BIOS stands for "Basic" "Input" "Output" "System". When a computer starts (power is first applied) there must be some program code which the CPU executes. This code executes before the operating system (Windows, Linux, etc.) loads. This code is contained in a memory chip(s) on the motherboard. When you start your computer anything you see on the screen before the operating system starts comes from code in the BIOS. This is why if a BIOS update fails or the BIOS becomes corrupt the computer appears to be dead; there is no code to execute. When BIOS code executes, it establishes a fixed software foundation which allows the operating system to link to the hardware on the motherboard. As CPUs and motherboard technology have become faster and more complex the size and speed of the memory chips required to store the BIOS code have also grown. What follows explains the history of BIOS chip evolution. Click here to view Andromeda Research BIOS kits.
A UV EPROM (Ultraviolet Erasable) cannot be upgraded in the motherboard. The BIOS chip(s) must be removed, erased in an eprom eraser, and then reprogrammed with the updated code. Notice that there are two chips, this is because each chip is capable of delivering 8 bits of data. The early processors were 16 bits therefore you needed two 8 bit chips to deliver 16 bits in parallel. Also notice that on the label, in addition to the version information, there is a 0 and a 1. The 0 chip is the low order 8 bits and the 1 chip is the high order 8 bits. UV EPROM part numbers are 27 or 27C series (such as 27C256 or 27C512).
UV EPROM bios parts
The first BIOS chips, UV EPROMs, needed to be removed from the motherboard, erased and reprogrammed to perform an update. FLASH EPROMs erase electrically so there was no need to remove the part to perform the update. This allowed BIOS updates to be performed without opening the computer. The only negative issue is if the update is interrupted or fails during the erase or programming process. If this happens the BIOS chip contains incomplete code which renders the motherboard/computer useless. The only option to restore a corrupt BIOS is to remove it and reprogram the part using a product such as the BIOS kit. The original FLASH eproms (28F series) required 12 volts to erase/program the part. Later FLASH parts (29F series) required only a single 5 volt supply.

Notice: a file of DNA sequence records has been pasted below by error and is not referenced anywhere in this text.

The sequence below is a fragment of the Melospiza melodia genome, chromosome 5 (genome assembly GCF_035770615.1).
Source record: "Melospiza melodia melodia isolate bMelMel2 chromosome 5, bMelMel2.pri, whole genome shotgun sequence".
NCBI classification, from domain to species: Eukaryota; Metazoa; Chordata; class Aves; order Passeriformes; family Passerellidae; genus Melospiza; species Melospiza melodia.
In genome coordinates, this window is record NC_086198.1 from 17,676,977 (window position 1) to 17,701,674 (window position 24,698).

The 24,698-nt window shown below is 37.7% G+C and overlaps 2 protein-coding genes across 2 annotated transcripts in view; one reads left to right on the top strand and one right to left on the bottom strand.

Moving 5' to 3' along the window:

flash eprom bios parts
The first BIOS chips, UV EPROMs, were fabricated in packages with pins on two sides. These were called "Dual In-line" or "DIP" as there were two rows of pins on each side of the package. This same package was also used for FLASH EPROMs as they allow easy socketing of the parts. As motherboard manufacturers added additional features and interfaces, board space became a limiting factor. To gain space the BIOS DIP package was abandoned in favor of the smaller PLCC or "Plastic Leaded Chip Carrier". The PLCC package has pins on four sides and is about the size of a postage stamp. In some cases the PLCC BIOS is soldered directly to the motherboard which makes reprogramming a failed part extremely difficult. The photo on the right shows the same FLASH part (A290021) in both a DIP and PLCC package. These parts are exactly the same except for the package.
flash eprom packages
As technology progressed, more functionality became concentrated in the motherboard chip set. The chip set provides the link between the processor and the hardware subsystems on the motherboard including the BIOS which was fabricated in a combination I/O and memory part called a FIRMWARE HUB. When the computer starts the chip set reads the BIOS data from the FIRMWARE HUB and loads it into system RAM. The processor then executes the BIOS code from RAM instead of from the part itself. This is different from how the original BIOS chips worked and has paved the way for the current versions of BIOS chips. FIRMWARE HUB parts were initially released by INTEL as they were the primary supplier of motherboard processors. FIRMWARE HUB parts are usually fabricated in 32 PIN PLCC packages.
firmware hub bios parts
Modern motherboards, flat screen TVs, DVD players, home theatre receivers plus many other electronic products are now based on sophisticated, complex designs which start by booting from a BIOS chip. These products use the latest in high-speed, low cost memory technology parts called HI-SPEED SERIAL SPI FLASH EPROMs. SPI stands for "Serial Peripheral Interface". The SPI interface has existed for several decades but has now been incorporated into a flash eprom based high capacity part. The HI-SPEED SERIAL SPI FLASH EPROM is fabricated in either a DIP or surface mount 8 pin package. The SPI interface is serial (one bit at a time) which means that the data transfer speed must be extremely fast. As with a FIRMWARE HUB part, the SPI FLASH EPROMs function via the chip set to move the BIOS code from the part to system RAM for execution.
spi flash bios parts